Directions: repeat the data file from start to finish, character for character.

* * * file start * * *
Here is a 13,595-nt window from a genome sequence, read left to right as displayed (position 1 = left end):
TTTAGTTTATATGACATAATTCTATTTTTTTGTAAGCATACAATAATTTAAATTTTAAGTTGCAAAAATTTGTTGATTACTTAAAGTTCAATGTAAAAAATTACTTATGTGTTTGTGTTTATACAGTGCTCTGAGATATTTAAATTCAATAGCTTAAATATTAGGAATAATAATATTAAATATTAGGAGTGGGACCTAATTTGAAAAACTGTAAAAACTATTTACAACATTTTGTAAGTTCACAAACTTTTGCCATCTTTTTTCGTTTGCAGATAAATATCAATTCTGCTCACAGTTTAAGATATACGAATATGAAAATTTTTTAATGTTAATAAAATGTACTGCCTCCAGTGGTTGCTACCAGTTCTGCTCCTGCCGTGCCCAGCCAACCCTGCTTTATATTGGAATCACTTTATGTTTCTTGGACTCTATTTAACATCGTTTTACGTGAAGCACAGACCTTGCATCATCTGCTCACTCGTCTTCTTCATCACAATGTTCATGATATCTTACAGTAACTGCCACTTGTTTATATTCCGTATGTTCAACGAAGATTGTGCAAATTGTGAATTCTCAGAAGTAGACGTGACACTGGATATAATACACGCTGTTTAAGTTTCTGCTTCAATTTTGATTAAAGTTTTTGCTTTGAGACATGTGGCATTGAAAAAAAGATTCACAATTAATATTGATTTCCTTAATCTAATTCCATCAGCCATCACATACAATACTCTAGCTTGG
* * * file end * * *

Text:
Here is a 13,595-nt window from a genome sequence, read left to right as displayed (position 1 = left end):
TTTAGTTTATATGACATAATTCTATTTTTTTGTAAGCATACAATAATTTAAATTTTAAGTTGCAAAAATTTGTTGATTACTTAAAGTTCAATGTAAAAAATTACTTATGTGTTTGTGTTTATACAGTGCTCTGAGATATTTAAATTCAATAGCTTAAATATTAGGAATAATAATATTAAATATTAGGAGTGGGACCTAATTTGAAAAACTGTAAAAACTATTTACAACATTTTGTAAGTTCACAAACTTTTGCCATCTTTTTTCGTTTGCAGATAAATATCAATTCTGCTCACAGTTTAAGATATACGAATATGAAAATTTTTTAATGTTAATAAAATGTACTGCCTCCAGTGGTTGCTACCAGTTCTGCTCCTGCCGTGCCCAGCCAACCCTGCTTTATATTGGAATCACTTTATGTTTCTTGGACTCTATTTAACATCGTTTTACGTGAAGCACAGACCTTGCATCATCTGCTCACTCGTCTTCTTCATCACAATGTTCATGATATCTTACAGTAACTGCCACTTGTTTATATTCCGTATGTTCAACGAAGATTGTGCAAATTGTGAATTCTCAGAAGTAGACGTGACACTGGATATAATACACGCTGTTTAAGTTTCTGCTTCAATTTTGATTAAAGTTTTTGCTTTGAGACATGTGGCATTGAAAAAAAGATTCACAATTAATATTGATTTCCTTAATCTAATTCCATCAGCCATCACATACAATACTCTAGCTTGG